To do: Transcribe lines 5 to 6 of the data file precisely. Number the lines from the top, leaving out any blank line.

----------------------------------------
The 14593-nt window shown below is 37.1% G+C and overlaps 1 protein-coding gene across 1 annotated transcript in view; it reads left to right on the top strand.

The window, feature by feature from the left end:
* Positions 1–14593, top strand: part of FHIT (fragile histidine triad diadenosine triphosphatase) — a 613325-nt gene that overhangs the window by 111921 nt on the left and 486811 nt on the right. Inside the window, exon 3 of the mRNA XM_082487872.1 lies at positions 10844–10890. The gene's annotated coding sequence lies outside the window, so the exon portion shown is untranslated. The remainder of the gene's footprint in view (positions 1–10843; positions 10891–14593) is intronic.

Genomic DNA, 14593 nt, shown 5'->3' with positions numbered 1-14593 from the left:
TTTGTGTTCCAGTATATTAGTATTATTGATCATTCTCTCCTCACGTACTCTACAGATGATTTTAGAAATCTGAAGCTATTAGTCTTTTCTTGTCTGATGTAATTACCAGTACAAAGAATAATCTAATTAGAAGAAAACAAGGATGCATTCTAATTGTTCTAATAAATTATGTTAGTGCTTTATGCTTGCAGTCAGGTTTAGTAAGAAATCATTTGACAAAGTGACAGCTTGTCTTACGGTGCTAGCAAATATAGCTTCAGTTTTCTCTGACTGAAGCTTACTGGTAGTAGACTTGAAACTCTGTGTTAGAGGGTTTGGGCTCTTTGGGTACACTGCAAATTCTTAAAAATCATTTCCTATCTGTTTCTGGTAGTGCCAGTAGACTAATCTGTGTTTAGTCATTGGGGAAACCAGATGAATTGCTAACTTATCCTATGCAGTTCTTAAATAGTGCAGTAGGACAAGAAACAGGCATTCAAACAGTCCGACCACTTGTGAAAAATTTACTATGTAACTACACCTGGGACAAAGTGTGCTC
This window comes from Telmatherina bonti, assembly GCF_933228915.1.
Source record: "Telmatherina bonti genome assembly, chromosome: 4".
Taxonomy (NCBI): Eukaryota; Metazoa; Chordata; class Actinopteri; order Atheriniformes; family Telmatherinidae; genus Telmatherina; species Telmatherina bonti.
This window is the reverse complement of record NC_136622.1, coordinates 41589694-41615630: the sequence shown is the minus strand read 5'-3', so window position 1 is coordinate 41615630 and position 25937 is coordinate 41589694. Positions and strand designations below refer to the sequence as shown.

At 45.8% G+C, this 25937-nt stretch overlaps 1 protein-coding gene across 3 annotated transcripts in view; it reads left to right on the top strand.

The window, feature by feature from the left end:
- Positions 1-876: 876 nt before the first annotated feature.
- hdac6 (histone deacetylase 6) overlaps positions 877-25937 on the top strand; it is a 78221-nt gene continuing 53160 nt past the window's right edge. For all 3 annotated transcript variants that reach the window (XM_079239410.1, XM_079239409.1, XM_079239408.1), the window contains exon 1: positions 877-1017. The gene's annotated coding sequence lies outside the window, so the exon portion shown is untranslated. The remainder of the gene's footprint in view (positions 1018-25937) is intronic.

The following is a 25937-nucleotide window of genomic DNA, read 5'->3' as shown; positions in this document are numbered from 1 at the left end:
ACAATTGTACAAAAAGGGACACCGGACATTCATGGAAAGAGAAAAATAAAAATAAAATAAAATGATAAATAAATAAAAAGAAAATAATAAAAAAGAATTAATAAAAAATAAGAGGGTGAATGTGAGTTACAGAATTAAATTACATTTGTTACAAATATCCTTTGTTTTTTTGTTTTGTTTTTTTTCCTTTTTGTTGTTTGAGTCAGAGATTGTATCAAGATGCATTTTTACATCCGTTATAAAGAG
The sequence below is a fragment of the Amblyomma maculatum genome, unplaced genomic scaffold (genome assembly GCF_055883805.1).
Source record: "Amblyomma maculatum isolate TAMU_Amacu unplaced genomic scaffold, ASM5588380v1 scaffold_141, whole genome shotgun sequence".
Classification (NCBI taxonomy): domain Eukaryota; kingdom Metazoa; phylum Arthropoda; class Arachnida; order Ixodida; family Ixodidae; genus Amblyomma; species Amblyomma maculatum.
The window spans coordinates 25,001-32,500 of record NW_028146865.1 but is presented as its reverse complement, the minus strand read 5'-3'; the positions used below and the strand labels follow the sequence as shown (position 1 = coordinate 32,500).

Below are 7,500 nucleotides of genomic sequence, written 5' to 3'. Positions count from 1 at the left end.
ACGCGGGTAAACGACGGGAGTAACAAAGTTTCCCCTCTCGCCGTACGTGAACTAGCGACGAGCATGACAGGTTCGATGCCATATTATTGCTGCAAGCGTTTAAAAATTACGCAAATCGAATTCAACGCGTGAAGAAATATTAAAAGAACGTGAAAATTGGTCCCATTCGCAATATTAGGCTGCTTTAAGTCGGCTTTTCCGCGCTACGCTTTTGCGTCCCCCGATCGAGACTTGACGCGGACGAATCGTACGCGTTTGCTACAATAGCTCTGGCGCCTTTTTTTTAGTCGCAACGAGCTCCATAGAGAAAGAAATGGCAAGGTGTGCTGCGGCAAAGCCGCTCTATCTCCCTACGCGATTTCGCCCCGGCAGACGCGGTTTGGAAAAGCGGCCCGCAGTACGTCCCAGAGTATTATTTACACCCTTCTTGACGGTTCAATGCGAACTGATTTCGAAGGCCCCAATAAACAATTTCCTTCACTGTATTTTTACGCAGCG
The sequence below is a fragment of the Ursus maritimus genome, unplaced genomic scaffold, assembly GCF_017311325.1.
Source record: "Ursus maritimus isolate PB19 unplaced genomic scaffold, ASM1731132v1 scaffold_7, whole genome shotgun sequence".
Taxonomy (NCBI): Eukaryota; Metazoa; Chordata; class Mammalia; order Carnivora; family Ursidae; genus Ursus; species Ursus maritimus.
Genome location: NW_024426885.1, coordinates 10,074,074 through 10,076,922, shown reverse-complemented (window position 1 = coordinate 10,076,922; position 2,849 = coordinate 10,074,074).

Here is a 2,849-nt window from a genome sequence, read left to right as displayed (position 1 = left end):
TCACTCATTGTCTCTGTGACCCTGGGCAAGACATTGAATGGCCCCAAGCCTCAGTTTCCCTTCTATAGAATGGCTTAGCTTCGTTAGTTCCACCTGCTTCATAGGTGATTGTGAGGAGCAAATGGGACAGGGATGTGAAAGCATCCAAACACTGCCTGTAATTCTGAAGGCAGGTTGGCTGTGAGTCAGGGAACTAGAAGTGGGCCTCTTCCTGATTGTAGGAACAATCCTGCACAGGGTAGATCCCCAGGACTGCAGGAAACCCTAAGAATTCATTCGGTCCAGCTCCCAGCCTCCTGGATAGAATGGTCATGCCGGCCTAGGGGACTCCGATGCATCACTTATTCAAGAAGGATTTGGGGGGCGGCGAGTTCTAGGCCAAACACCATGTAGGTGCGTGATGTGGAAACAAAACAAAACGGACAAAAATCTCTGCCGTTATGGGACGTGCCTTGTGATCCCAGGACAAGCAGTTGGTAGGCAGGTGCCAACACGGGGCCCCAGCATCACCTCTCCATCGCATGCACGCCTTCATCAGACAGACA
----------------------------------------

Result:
TTTGTGTTCCAGTATATTAGTATTATTGATCATTCTCTCCTCACGTACTCTACAGATGATTTTAGAAATCTGAAGCTATTAGTCTTTTCTTGTCTGATGTAATTACCAGTACAAAGAATAATCTAATTAGAAGAAAACAAGGATGCATTCTAATTGTTCTAATAAATTATGTTAGTGCTTTATGCTTGCAGTCAGGTTTAGTAAGAAATCATTTGACAAAGTGACAGCTTGTCTTACGGTGCTAGCAAATATAGCTTCAGTTTTCTCTGACTGAAGCTTACTGGTAGTAGACTTGAAACTCTGTGTTAGAGGGTTTGGGCTCTTTGGGTACACTGCAAATTCTTAAAAATCATTTCCTATCTGTTTCTGGTAGTGCCAGTAGACTAATCTGTGTTTAGTCATTGGGGAAACCAGATGAATTGCTAACTTATCCTATGCAGTTCTTAAATAGTGCAGTAGGACAAGAAACAGGCATTCAAACAGTCCGACCACTTGTGAAAAATTTACTATGTAACTACACCTGGGACAAAGTGTGCTC
This window comes from Telmatherina bonti, assembly GCF_933228915.1.